The hardness of a material is its resistance to wear or indentation. It is generally measured using one of two types of indentation test.
A 10 mm diameter steel sphere is pressed into the test material by a known force. This causes the sphere to leave a circular impression in the test material. The hardness is given by the following function of force, P, sphere diameter, D and impression diameter, d:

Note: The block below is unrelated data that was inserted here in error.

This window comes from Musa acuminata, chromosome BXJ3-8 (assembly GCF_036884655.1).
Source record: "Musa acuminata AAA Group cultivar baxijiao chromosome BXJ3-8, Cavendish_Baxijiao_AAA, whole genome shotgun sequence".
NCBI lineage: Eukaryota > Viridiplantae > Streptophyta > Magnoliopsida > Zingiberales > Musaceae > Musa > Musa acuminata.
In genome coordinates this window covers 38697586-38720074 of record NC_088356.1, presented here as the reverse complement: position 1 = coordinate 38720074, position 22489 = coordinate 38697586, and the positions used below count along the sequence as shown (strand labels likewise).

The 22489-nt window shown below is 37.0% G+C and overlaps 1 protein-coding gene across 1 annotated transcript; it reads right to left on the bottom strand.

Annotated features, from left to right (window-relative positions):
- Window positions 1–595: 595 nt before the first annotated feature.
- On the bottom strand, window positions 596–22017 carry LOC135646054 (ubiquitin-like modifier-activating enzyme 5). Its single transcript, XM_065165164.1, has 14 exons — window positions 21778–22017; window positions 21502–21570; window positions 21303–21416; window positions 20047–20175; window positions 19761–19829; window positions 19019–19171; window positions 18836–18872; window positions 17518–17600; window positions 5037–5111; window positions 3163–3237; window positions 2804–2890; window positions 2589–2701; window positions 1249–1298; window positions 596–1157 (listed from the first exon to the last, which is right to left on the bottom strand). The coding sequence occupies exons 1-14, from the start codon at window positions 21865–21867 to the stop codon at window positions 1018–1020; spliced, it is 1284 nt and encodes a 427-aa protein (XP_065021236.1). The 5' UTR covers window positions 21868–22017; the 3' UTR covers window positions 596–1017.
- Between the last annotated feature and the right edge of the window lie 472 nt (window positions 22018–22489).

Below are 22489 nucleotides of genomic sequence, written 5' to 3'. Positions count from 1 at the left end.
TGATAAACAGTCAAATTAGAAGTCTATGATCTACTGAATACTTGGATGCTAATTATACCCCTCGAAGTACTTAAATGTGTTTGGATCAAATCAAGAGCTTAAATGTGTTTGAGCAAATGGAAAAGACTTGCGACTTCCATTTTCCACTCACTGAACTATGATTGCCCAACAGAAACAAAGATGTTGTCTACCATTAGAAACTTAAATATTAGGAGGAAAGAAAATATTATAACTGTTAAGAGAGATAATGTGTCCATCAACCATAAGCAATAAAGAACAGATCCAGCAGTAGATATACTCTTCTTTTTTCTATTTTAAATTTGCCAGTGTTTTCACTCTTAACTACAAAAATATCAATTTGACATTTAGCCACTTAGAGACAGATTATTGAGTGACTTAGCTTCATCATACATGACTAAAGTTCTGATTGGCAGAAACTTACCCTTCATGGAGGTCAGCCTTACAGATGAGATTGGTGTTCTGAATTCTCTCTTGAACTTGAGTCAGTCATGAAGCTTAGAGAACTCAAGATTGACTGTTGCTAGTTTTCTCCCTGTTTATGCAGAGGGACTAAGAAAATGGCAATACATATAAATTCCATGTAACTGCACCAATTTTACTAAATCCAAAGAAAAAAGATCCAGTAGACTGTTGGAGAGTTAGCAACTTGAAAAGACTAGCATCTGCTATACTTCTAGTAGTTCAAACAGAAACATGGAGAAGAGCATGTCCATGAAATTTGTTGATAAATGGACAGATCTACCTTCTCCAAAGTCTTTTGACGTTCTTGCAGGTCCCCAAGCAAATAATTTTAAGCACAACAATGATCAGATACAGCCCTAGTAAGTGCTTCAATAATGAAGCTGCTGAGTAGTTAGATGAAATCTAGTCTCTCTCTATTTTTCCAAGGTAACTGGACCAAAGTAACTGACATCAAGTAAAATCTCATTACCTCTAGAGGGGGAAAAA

Instead of a sphere, a diamond shaped stud is used to indent the test material. The hardness is then calculated as a function of the force, P, and the diagonal of the square indentation, d₁:
Toughness is related to a material’s ability to resist sudden, brittle fracture under a load. It is defined as the amount of energy needed for a material to fracture. Therefore, its units are Joules, J.
It is related to the area under a stress-strain curve, but is entirely separate to Young’s Modulus:
For fracture to occur, a crack needs to initiate somewhere and then propagate through the material. Often, the crack will initiate at a stress concentration like a screw hole or a bend. Fracture could be brittle or ductile.